It’s the final day of dashboard week!
Today there was no particular challenge – just make a dashboard! Our data was the Melbourne Census of Land Use and Employment (CLUE) data.
And wow, is this data big! It has land use and demographic data from over 10000 properties across 17 years. Given one day, grinding this data down to one dashboard was a significant challenge.
Before I go into any details, you can find the dashboard here. I have included a screenshot below, but I would encourage you to view it on tableau public and click around – the main purpose of the dashboard is its interactivity.
Dealing With The Data
My approach today was to immediately simplify the data – the CLUE data itself was too big for me to understand in one day. Especially for Sydneysider like me!
So, instead of exploring the data I narrowed myself down to only looking at one particular aggregate file we were given – this showed various categories values for each block. This included residential and commercial carparks, café housing and student accommodation. My goal became to build a dashboard that describes these categories’ relations to one another. The dashboard allows the user to explore which blocks and regions occur for which function – which neighbourhoods are primarily residential, industrial or commercial?
With this in mind I designed a drill-down dashboard. It has two steps – click the correlation heatmap to show a map drill-down. Then click the map drill-down to show a line chart over time. In this way the user can explore relationships between categories in detail. The dashboard itself is technically simple; all of the charts are basic chart types in Tableau. There are a lot of dashboard actions – it was important for me to name these actions descriptively so I could manage if any of the actions errored.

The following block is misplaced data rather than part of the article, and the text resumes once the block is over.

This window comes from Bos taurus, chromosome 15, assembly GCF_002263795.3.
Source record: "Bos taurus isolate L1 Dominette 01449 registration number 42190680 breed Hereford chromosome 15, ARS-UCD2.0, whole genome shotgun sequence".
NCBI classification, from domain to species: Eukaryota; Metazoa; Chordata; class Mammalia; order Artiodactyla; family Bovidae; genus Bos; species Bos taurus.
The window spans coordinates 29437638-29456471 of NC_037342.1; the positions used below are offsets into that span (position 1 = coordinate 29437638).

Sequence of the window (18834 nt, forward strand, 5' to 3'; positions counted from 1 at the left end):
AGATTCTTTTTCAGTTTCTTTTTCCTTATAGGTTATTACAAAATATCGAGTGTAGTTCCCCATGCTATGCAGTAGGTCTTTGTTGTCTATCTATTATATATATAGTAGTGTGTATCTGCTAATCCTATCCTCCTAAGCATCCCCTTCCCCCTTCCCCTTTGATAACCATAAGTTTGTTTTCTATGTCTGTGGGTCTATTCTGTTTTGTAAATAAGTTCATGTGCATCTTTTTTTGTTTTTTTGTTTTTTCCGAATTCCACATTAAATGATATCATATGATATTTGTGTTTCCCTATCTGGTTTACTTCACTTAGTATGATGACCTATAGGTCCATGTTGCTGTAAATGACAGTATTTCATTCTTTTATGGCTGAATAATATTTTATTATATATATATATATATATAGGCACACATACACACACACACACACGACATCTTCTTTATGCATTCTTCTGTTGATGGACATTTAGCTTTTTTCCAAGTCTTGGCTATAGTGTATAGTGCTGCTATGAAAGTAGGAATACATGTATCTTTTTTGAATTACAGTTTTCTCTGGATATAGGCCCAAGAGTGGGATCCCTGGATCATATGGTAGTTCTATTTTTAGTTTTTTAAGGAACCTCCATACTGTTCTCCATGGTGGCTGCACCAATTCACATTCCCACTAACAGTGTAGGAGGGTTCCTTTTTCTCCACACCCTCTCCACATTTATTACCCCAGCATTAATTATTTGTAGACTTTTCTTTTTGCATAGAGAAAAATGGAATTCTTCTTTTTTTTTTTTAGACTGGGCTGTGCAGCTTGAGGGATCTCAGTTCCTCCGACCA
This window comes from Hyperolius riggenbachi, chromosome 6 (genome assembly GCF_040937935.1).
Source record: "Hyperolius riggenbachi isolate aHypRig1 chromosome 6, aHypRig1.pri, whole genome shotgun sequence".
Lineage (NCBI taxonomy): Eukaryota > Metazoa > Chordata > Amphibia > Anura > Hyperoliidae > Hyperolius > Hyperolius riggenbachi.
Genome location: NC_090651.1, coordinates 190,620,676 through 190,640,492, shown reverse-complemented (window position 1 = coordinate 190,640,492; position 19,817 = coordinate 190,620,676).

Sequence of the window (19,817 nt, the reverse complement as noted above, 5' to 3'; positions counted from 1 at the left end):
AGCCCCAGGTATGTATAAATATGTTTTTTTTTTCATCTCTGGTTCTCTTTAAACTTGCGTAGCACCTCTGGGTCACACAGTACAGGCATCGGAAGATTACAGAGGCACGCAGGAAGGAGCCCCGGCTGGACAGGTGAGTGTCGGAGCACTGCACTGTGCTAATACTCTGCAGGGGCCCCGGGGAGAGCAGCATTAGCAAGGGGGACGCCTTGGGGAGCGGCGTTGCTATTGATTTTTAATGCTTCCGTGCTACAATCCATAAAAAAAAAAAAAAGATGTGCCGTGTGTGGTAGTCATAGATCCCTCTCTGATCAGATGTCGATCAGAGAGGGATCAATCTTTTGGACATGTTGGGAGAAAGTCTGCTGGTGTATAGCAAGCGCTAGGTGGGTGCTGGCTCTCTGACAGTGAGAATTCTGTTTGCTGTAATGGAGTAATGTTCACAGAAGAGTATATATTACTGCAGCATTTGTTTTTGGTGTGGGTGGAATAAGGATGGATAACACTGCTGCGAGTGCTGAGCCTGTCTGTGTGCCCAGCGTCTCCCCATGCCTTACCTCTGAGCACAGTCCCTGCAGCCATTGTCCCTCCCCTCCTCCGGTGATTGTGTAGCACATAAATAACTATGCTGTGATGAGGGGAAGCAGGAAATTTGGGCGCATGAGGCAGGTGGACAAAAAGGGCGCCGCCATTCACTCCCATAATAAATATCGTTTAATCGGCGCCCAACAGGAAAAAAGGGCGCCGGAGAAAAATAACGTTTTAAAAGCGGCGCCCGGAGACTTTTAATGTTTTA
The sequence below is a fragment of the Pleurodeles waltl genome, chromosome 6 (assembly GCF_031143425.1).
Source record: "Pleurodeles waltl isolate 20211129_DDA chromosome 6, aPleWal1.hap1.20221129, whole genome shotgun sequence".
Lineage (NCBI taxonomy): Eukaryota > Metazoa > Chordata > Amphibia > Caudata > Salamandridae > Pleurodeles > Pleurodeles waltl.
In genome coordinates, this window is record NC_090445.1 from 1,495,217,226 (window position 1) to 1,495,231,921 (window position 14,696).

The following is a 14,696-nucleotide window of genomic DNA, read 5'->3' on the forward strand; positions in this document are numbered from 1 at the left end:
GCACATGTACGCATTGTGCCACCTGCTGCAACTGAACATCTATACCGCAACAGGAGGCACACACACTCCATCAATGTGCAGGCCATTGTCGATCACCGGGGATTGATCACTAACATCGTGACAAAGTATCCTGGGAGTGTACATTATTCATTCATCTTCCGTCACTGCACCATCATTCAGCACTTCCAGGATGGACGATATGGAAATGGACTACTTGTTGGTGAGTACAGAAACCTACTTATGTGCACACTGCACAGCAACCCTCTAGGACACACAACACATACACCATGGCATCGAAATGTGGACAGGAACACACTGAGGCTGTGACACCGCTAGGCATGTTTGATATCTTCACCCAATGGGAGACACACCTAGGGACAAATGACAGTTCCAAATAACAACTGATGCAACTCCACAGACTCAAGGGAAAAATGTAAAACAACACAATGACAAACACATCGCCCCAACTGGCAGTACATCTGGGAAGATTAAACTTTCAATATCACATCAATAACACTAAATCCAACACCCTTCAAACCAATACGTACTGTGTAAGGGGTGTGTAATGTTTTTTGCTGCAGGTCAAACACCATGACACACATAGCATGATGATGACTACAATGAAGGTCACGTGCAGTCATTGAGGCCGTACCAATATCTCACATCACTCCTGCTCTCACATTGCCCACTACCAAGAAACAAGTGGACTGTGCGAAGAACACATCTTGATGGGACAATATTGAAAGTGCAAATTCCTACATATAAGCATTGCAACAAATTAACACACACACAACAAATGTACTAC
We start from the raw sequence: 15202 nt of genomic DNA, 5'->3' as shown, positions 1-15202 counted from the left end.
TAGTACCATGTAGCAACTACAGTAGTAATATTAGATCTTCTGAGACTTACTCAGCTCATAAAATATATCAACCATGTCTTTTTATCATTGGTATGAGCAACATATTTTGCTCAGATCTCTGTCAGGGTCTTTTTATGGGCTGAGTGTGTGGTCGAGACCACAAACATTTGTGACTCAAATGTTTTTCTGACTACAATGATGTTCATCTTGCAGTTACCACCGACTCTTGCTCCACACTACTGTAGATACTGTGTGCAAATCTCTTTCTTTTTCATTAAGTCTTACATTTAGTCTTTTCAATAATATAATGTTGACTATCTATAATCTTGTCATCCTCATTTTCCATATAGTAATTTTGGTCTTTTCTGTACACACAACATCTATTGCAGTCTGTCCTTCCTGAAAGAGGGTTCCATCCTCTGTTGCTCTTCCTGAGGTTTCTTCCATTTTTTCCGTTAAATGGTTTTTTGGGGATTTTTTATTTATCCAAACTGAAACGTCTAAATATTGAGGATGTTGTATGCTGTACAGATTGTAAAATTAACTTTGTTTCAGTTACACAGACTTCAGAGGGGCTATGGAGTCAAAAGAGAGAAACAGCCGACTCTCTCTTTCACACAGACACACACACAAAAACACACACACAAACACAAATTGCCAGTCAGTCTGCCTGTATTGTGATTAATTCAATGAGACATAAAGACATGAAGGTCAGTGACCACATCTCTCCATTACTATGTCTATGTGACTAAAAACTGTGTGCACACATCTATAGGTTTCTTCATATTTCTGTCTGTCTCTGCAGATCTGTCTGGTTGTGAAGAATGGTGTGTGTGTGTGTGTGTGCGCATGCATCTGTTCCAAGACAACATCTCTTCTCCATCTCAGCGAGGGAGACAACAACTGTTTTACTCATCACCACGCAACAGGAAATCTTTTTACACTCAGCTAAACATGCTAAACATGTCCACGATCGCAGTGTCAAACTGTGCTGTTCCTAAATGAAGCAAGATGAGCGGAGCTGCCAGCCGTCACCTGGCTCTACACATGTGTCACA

Reflections on Dashboard Week
Now that dashboard week is over, I have time to reflect on the process as a whole. It has been undoubtedly hectic – building a dashboard a day (with additional challenges) is a lot of work over one week. Yet I feel that my biggest success this week has been in timeboxing – I did not stay up late to do any dashboards. Even when the resulting dashboard was less detailed or a lower quality than I expected, I was able to put out a product that I was proud of (see Tuesday’s blog).
This week I was also able to create a variety of dashboards of differing styles. Monday’s, Wednesday’s and Friday’s dashboards were more serious and informative. Tuesday’s and Thursday’s dashboards were more fun and creative, pushing the boundaries of Tableau’s capabilities and taking an unexpected approach to the dataset. This kept things interesting for me throughout the week (and kept me sane).
Perhaps my biggest takeaway is that I am looking forward to a restful Friday night – this blog might be goodbye for a little while as I take a break from exploring my dashboards for a little while!